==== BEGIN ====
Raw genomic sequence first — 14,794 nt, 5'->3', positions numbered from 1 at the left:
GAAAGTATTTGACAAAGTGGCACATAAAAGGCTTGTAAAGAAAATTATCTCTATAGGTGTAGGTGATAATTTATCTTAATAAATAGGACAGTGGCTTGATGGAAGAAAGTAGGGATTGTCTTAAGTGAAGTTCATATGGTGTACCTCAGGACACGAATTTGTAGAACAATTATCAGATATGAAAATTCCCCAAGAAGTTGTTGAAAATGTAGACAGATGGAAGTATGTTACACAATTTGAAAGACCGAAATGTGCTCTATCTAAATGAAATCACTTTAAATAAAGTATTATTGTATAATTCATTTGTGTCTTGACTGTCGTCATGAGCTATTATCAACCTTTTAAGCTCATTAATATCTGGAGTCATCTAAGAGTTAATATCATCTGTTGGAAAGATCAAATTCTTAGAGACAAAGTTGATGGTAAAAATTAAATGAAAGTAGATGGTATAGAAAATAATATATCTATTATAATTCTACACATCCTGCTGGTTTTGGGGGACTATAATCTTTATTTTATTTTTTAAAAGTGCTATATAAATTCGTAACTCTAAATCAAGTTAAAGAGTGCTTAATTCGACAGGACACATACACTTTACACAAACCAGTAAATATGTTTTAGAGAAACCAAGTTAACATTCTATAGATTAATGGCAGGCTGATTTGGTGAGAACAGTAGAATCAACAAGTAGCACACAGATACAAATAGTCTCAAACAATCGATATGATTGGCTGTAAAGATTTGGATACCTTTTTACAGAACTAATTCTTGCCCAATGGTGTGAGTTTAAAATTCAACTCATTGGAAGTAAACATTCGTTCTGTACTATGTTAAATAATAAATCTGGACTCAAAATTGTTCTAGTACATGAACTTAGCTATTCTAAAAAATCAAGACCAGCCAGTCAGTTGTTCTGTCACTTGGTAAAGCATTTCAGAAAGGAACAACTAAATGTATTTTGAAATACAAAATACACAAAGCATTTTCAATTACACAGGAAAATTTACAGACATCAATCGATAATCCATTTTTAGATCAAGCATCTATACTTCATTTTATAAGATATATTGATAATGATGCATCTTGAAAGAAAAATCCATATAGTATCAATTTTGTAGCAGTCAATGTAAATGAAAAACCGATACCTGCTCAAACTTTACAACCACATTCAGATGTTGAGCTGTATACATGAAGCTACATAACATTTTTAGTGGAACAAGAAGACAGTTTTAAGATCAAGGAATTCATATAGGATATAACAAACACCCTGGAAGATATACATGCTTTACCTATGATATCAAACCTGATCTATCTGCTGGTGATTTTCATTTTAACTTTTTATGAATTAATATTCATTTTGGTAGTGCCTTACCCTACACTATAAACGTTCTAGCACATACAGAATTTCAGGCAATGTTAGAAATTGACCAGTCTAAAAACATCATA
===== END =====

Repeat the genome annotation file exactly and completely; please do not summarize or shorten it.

Raw genomic sequence first — 14,794 nt, 5'->3', positions numbered from 1 at the left:
GAAAGTATTTGACAAAGTGGCACATAAAAGGCTTGTAAAGAAAATTATCTCTATAGGTGTAGGTGATAATTTATCTTAATAAATAGGACAGTGGCTTGATGGAAGAAAGTAGGGATTGTCTTAAGTGAAGTTCATATGGTGTACCTCAGGACACGAATTTGTAGAACAATTATCAGATATGAAAATTCCCCAAGAAGTTGTTGAAAATGTAGACAGATGGAAGTATGTTACACAATTTGAAAGACCGAAATGTGCTCTATCTAAATGAAATCACTTTAAATAAAGTATTATTGTATAATTCATTTGTGTCTTGACTGTCGTCATGAGCTATTATCAACCTTTTAAGCTCATTAATATCTGGAGTCATCTAAGAGTTAATATCATCTGTTGGAAAGATCAAATTCTTAGAGACAAAGTTGATGGTAAAAATTAAATGAAAGTAGATGGTATAGAAAATAATATATCTATTATAATTCTACACATCCTGCTGGTTTTGGGGGACTATAATCTTTATTTTATTTTTTAAAAGTGCTATATAAATTCGTAACTCTAAATCAAGTTAAAGAGTGCTTAATTCGACAGGACACATACACTTTACACAAACCAGTAAATATGTTTTAGAGAAACCAAGTTAACATTCTATAGATTAATGGCAGGCTGATTTGGTGAGAACAGTAGAATCAACAAGTAGCACACAGATACAAATAGTCTCAAACAATCGATATGATTGGCTGTAAAGATTTGGATACCTTTTTACAGAACTAATTCTTGCCCAATGGTGTGAGTTTAAAATTCAACTCATTGGAAGTAAACATTCGTTCTGTACTATGTTAAATAATAAATCTGGACTCAAAATTGTTCTAGTACATGAACTTAGCTATTCTAAAAAATCAAGACCAGCCAGTCAGTTGTTCTGTCACTTGGTAAAGCATTTCAGAAAGGAACAACTAAATGTATTTTGAAATACAAAATACACAAAGCATTTTCAATTACACAGGAAAATTTACAGACATCAATCGATAATCCATTTTTAGATCAAGCATCTATACTTCATTTTATAAGATATATTGATAATGATGCATCTTGAAAGAAAAATCCATATAGTATCAATTTTGTAGCAGTCAATGTAAATGAAAAACCGATACCTGCTCAAACTTTACAACCACATTCAGATGTTGAGCTGTATACATGAAGCTACATAACATTTTTAGTGGAACAAGAAGACAGTTTTAAGATCAAGGAATTCATATAGGATATAACAAACACCCTGGAAGATATACATGCTTTACCTATGATATCAAACCTGATCTATCTGCTGGTGATTTTCATTTTAACTTTTTATGAATTAATATTCATTTTGGTAGTGCCTTACCCTACACTATAAACGTTCTAGCACATACAGAATTTCAGGCAATGTTAGAAATTGACCAGTCTAAAAACATCATA